With reference to FIGS. 4A–4C, a method of making the map pocket closeout 22 of the present invention will now be described. More specifically, the map pocket closeout 22 is formed by an injection molding process in which the EL lamp 40 is integrally molded with the map pocket closeout 22 to form a unitary structure. To this end, a mold 68 is shown having first and second mold sections 70 and 72, respectively, that define a mold chamber or cavity 74 having the general three-dimensional shape of the map pocket closeout 22. The EL lamp 40 is placed at a specific location between the first and second mold sections 70, 72 and the mold 68 is closed. A molten polymer resin material 76 is then injected through a channel 78 and into the mold cavity 74. The resin material 76 is selected according to the characteristics required for the map pocket closeout 22 and may be any engineering polymer material. The injection molding process creates sufficient pressure and heat to bond the EL lamp 40 and the molten resin material 76 to form the map pocket closeout 22 and EL lamp 40 as an integral structure. Alternately, mold 68 may be configured so that the molten resin material 76 overmolds a portion of EL lamp 40, such as along its periphery, to couple the EL lamp 40 thereto. Additionally, first electrical connector 62 may be located at a specific location between first and second mold sections 70, 72 so that first electrical connector 62 is molded to the map pocket closeout 22 during the injection molding operation.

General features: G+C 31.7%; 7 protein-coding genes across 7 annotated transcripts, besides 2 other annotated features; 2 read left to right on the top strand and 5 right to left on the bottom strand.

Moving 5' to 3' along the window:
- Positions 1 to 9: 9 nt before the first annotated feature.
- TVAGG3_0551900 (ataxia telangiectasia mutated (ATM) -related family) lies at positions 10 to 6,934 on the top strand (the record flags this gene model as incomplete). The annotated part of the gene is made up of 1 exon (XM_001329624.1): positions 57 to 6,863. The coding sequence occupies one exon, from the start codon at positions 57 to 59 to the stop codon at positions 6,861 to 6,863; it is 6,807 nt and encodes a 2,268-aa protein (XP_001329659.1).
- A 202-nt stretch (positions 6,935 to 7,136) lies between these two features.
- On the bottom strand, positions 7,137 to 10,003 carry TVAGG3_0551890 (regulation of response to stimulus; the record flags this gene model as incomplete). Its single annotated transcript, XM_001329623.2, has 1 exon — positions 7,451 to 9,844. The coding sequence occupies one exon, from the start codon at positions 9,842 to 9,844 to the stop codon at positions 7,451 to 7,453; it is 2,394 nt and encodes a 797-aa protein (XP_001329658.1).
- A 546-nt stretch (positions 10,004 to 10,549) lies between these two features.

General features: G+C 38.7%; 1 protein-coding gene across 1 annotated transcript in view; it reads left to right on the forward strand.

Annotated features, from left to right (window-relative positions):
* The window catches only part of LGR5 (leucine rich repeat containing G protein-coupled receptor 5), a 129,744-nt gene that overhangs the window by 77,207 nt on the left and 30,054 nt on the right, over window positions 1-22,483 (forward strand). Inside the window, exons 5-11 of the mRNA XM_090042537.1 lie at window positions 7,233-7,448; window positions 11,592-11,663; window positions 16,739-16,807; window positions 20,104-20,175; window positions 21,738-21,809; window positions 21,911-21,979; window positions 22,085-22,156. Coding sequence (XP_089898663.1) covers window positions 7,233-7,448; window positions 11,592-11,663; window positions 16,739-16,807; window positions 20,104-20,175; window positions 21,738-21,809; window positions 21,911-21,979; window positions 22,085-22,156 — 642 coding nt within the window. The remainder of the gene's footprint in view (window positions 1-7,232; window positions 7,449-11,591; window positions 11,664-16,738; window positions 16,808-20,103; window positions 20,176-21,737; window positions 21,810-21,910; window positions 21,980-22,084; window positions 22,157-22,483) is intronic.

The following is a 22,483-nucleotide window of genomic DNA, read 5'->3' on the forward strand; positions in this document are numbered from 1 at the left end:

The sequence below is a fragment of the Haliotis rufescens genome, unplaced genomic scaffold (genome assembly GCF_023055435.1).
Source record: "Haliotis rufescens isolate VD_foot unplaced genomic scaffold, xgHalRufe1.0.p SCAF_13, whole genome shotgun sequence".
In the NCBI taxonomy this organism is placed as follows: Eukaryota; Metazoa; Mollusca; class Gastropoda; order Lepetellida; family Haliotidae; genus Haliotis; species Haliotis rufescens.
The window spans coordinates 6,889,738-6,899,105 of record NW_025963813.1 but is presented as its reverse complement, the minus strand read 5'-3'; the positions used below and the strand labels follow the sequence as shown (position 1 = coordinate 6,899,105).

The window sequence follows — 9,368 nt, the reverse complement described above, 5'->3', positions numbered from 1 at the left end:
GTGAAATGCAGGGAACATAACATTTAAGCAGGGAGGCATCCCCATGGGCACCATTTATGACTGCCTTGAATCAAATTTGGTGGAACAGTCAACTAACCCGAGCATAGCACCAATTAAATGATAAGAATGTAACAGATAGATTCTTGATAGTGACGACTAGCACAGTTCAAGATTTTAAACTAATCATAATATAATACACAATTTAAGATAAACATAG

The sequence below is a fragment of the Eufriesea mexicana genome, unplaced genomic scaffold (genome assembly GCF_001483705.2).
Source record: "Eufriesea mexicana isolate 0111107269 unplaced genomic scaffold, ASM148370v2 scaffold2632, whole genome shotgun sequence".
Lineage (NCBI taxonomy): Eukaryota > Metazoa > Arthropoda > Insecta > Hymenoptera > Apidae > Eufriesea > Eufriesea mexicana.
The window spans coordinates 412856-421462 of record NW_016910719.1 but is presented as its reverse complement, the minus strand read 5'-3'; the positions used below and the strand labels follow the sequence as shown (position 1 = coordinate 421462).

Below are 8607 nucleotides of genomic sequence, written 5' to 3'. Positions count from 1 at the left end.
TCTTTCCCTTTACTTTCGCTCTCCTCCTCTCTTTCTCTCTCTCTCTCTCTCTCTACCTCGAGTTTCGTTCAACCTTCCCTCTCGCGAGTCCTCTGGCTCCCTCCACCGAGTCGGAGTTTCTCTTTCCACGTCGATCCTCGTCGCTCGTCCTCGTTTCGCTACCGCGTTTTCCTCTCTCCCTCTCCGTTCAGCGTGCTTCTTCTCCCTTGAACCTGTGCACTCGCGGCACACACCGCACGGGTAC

After the map pocket closeout 22 is formed and solidified, the mold 68 may be opened by separating the mold sections 70, 72 and the map pocket closeout 22 ejected therefrom. The injection molding process advantageously provides a map pocket closeout 22 with an EL lamp 40 as an integrally molded structure. The unitary map pocket closeout 22 may now be coupled to trim panel 16 of the door assembly 10 during the manufacturing process of door assembly 10.
In reference to FIGS. 5 and 6, in which like reference numbers refer to like features in FIGS. 1 and 2, there is shown another exemplary embodiment of the present invention with the housing configured as a rear load map pocket closeout 80. A rear load map pocket closeout 80 is coupled to the trim panel 82 from the rear so that the trim panel 82 forms a portion of the front surface 84 of the trim assembly 86 that faces the automotive interior. The trim panel 82 includes an outward portion 88 that extends away from the trim panel 82 to define an opening 90 therein. The map pocket closeout 80 generally includes a back wall 92, two end walls 94 coupled to opposed ends of the back wall 92, and a bottom wall 96 coupled to both the back wall 92 and end walls 94. This configuration provides for openings along the front and top of the map pocket closeout 80. The map pocket closeout 80 is coupled to the rear of trim panel 82 by known means so that the outward portion 88 of the trim panel 82 covers or closes off the opening at the front of the map pocket closeout 80. In this way, the trim panel 82 and map pocket closeout 80 collectively define a cavity 102 having an opening 104 for gaining access to the cavity 102. As described for the embodiment shown in FIGS. 1 and 2, the cavity 102 is adapted to store one or more items therein and the map pocket closeout 80 may be made from a thermoplastic material, such as a thermoplastic synthetic resin.